Pulmonary edema associated with salt water near-drowning: new insights

The American Review of Respiratory Disease
D S CohenJ F Murray

Abstract

In this case report we describe the clinical and laboratory findings of a man who nearly drowned after aspirating a large quantity of seawater. The aspiration of salt water, which is strongly hypertonic with respect to plasma, resulted in severe pulmonary edema, both from the quantity of aspirated seawater and the osmotically driven ultrafiltrate of plasma that accumulated in the air spaces. The initial concentration of protein in the edema fluid sample was very low, 0.7 g/dl, consistent with only a minimal increase in epithelial permeability. Approximately 4 h later, there was a marked increase in the concentration of protein in the residual alveolar fluid associated with improvement in several clinical indices, indicating that the excess alveolar fluid was reabsorbed very rapidly. In addition, the magnesium concentration was markedly elevated because of the aspiration of magnesium-containing seawater, which may have diagnostic importance for near-drowning in salt water. The data from this case provide evidence for well-preserved alveolar epithelial barrier function after aspiration of large quantities of hypertonic salt water.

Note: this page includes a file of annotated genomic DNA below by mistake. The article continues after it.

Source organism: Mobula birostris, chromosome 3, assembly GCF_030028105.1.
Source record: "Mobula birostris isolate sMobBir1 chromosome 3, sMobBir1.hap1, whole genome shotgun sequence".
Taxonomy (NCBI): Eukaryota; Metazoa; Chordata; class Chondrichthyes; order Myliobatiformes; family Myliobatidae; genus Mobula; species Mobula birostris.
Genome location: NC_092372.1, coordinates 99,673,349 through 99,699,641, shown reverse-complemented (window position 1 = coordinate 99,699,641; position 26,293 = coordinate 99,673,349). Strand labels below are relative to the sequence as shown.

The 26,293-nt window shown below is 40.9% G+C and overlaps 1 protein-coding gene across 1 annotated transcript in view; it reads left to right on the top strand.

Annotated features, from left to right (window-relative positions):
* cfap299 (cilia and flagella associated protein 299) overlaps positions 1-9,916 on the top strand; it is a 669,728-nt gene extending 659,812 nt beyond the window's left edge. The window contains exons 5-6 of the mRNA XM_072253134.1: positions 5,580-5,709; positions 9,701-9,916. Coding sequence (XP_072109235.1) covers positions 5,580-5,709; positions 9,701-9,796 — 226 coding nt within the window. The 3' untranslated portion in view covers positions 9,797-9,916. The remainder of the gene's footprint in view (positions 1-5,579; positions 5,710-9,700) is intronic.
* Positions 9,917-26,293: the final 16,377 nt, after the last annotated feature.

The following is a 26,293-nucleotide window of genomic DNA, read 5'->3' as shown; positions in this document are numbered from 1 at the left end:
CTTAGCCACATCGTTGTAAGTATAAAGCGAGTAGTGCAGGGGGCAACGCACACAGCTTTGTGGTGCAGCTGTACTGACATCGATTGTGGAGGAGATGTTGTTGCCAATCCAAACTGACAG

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Related Concepts

Pulmonary Edema
Magnesium Measurement
Alveolar
Aspirate Substance
Biologic Preservation
Pulmonary Aspiration
Body Fluids
Near Drowning
Emergencies [Disease/Finding]
Magnesium supplements

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